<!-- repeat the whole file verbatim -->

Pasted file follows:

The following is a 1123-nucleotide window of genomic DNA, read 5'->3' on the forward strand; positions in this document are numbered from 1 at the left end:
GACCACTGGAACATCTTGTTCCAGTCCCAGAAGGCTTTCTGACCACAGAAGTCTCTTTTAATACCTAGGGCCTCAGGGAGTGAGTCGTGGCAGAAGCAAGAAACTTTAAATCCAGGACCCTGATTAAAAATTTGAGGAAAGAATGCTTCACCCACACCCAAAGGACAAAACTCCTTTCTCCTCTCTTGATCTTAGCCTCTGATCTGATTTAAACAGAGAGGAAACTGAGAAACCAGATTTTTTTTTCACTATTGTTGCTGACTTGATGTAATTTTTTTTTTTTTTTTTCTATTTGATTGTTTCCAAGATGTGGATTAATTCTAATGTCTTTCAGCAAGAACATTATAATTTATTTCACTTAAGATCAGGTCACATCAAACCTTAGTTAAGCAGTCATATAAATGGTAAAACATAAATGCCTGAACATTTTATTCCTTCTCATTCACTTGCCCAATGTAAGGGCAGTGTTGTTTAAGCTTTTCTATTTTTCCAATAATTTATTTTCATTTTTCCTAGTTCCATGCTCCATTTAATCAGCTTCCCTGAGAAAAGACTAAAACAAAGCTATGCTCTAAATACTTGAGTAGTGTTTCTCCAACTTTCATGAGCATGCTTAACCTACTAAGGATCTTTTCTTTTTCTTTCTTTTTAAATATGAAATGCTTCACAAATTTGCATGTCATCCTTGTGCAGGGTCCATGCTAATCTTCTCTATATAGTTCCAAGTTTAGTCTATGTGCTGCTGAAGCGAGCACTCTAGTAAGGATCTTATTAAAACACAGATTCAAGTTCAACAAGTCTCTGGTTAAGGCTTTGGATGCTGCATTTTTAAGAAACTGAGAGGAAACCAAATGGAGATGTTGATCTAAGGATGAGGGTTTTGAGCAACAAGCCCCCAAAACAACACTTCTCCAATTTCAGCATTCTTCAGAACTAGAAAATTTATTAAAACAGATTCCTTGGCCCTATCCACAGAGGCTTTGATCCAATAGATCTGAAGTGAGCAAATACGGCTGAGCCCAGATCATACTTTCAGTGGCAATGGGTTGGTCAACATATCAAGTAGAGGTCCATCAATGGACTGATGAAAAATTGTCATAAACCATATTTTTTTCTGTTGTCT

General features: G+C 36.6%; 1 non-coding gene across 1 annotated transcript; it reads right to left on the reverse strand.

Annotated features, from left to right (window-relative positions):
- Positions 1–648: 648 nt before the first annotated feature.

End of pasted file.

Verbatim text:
The following is a 1123-nucleotide window of genomic DNA, read 5'->3' on the forward strand; positions in this document are numbered from 1 at the left end:
GACCACTGGAACATCTTGTTCCAGTCCCAGAAGGCTTTCTGACCACAGAAGTCTCTTTTAATACCTAGGGCCTCAGGGAGTGAGTCGTGGCAGAAGCAAGAAACTTTAAATCCAGGACCCTGATTAAAAATTTGAGGAAAGAATGCTTCACCCACACCCAAAGGACAAAACTCCTTTCTCCTCTCTTGATCTTAGCCTCTGATCTGATTTAAACAGAGAGGAAACTGAGAAACCAGATTTTTTTTTCACTATTGTTGCTGACTTGATGTAATTTTTTTTTTTTTTTTTCTATTTGATTGTTTCCAAGATGTGGATTAATTCTAATGTCTTTCAGCAAGAACATTATAATTTATTTCACTTAAGATCAGGTCACATCAAACCTTAGTTAAGCAGTCATATAAATGGTAAAACATAAATGCCTGAACATTTTATTCCTTCTCATTCACTTGCCCAATGTAAGGGCAGTGTTGTTTAAGCTTTTCTATTTTTCCAATAATTTATTTTCATTTTTCCTAGTTCCATGCTCCATTTAATCAGCTTCCCTGAGAAAAGACTAAAACAAAGCTATGCTCTAAATACTTGAGTAGTGTTTCTCCAACTTTCATGAGCATGCTTAACCTACTAAGGATCTTTTCTTTTTCTTTCTTTTTAAATATGAAATGCTTCACAAATTTGCATGTCATCCTTGTGCAGGGTCCATGCTAATCTTCTCTATATAGTTCCAAGTTTAGTCTATGTGCTGCTGAAGCGAGCACTCTAGTAAGGATCTTATTAAAACACAGATTCAAGTTCAACAAGTCTCTGGTTAAGGCTTTGGATGCTGCATTTTTAAGAAACTGAGAGGAAACCAAATGGAGATGTTGATCTAAGGATGAGGGTTTTGAGCAACAAGCCCCCAAAACAACACTTCTCCAATTTCAGCATTCTTCAGAACTAGAAAATTTATTAAAACAGATTCCTTGGCCCTATCCACAGAGGCTTTGATCCAATAGATCTGAAGTGAGCAAATACGGCTGAGCCCAGATCATACTTTCAGTGGCAATGGGTTGGTCAACATATCAAGTAGAGGTCCATCAATGGACTGATGAAAAATTGTCATAAACCATATTTTTTTCTGTTGTCT

General features: G+C 36.6%; 1 non-coding gene across 1 annotated transcript; it reads right to left on the reverse strand.

Annotated features, from left to right (window-relative positions):
- Positions 1–648: 648 nt before the first annotated feature.